The border dispute can trace its history back to the early years of the bilateral relationship, after India achieved independence in 1947. It started to smell of gunpowder from February 1951, when the Indian army invaded and occupied ­the district of Tawang and expelled all administrative staff dispatched by the local Tibetan government. In October 1954, after prime minister Jawaharlal Nehru’s visit to China, India incorporated the McMahon Line (a legacy of British colonialism) in its official map, which China considers illegal. In 1959, the Dalai Lama fled to India after China suppressed the Tibet rebellion. A series of incidents eventually led to the month-long 1962 border war, from October 20 to November 21.

The British forgery at the heart of India and China’s Tibetan border dispute

The war opened a Pandora’s box, despite the fact that the two states have maintained relative peace since then. The combative mood at the mountainous frontier has not only sustained but hijacked the bilateral relationship, for more than half a century. The 72-day Dong Lang (Doklam) stand-off from mid-June to August is the worst and most ­recent indication.

Foreign Ministry calls the Indian incursion into Dong Lang ‘very serious’

It is quite ironic that China and India are actually the original advocates of the so-called “Five Principles of Peaceful Coexistence”, namely, mutual respect for sovereignty and territorial integrity; ­mutual non-aggression; mutual non-interference in each other’s ­internal affairs; equality and mutual benefit; and peaceful coexistence.

In essence, the five principles reflect the core of the general principles of international law. In other words, the peaceful coexistence ­of nations requires their compliance with international law. And such compliance is vital for any normal and healthy bilateral relationship.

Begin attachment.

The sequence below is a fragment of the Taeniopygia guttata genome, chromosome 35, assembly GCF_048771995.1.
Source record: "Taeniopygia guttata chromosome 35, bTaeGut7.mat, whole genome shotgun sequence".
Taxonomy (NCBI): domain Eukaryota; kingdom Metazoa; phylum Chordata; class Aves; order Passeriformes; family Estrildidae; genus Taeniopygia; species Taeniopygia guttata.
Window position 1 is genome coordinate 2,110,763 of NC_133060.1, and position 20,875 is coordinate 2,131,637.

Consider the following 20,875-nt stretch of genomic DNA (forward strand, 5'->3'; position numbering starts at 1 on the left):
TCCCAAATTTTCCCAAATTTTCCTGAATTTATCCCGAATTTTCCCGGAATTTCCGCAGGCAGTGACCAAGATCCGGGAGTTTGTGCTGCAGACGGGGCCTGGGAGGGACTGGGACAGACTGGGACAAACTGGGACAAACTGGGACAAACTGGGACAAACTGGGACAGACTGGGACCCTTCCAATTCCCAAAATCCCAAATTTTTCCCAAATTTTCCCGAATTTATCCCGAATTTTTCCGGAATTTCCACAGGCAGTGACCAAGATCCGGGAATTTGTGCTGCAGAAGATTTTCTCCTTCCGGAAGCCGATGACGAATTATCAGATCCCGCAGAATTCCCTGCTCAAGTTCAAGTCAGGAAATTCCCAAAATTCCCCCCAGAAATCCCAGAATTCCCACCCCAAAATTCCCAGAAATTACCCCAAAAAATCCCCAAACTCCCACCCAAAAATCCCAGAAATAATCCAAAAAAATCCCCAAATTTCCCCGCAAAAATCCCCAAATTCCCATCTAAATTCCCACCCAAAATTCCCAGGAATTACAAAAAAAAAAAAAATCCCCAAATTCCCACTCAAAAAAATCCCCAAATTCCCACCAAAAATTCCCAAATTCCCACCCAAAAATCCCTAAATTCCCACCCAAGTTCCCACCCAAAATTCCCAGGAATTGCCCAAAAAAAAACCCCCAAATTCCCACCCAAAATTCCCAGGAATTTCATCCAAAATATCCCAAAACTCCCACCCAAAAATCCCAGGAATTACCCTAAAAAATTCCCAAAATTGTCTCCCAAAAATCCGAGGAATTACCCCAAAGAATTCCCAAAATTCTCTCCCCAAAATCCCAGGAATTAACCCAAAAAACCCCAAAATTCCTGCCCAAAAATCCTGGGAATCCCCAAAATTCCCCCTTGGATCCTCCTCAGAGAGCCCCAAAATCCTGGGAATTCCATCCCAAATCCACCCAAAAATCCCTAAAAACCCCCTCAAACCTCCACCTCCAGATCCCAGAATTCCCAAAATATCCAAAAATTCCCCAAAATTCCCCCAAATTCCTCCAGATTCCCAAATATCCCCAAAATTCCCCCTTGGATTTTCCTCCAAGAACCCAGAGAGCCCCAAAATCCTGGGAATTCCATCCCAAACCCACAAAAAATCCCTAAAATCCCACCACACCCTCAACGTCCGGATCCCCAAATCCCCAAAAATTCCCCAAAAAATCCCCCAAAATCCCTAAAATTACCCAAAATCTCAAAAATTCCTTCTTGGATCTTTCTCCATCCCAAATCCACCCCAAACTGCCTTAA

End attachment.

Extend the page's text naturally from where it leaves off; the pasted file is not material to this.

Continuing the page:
However, since its independence from colonial rule, India has adopted a policy of hegemony towards its smaller neighbours, in ­blatant disregard of international law. India not only flagrantly ­annexed Sikkim, a sovereign state, in 1975, but has also bullied Bhutan and Nepal over the years.

For instance, due to India’s interference and objection, Bhutan has neither established diplomatic relations nor demarcated the land boundary with China. In fact, China has settled land boundary disputes with all neighbouring countries, except only India and Bhutan.

Beyond Doklam: how long can China and India’s kiss-and-make up act last?

In its relationship with Nepal, India has frequently used economic sanctions to compel obedience from this landlocked country. The most recent example is the blockade of the India-Nepal border in 2015 after Nepal adopted its new constitution.

In the Sino-Indian relationship, international law plays a crucial role, too. The stand-off at Doklam was triggered by India, in a clear ­violation of international law.

India has no justification to ­intrude into China’s territory and infringe on Chinese sovereignty. The withdrawal of its border troops from China was not only required by international law but also ­removed an unsurmountable barrier to the bilateral relationship.

This standoff is China telling India to accept changing realities

China and India are both great ­nations. Each is an ancient civilisation that suffered a long period of colonial or semi-colonial rule and is now en route to national revival.

If the China and India of 2017 are different from the China and India of 1962, the difference lies in the fact that this time the two nuclear powers wisely avoided letting an ­accidental stand-off escalate into a major armed conflict. Instead, they chose to work together at the BRICS summit in Xiamen, where President Xi Jinping and Prime Minister ­Narendra Modi met and agreed to develop stable relations.

Craggy and combative as their frontier may still be, there must be paths for Chindia to coexist, and connect in peace and respect. Compliance with international law is an obvious one.

Dr Xu Xiaobing is associate professor of law at Shanghai Jiao Tong University KoGuan Law School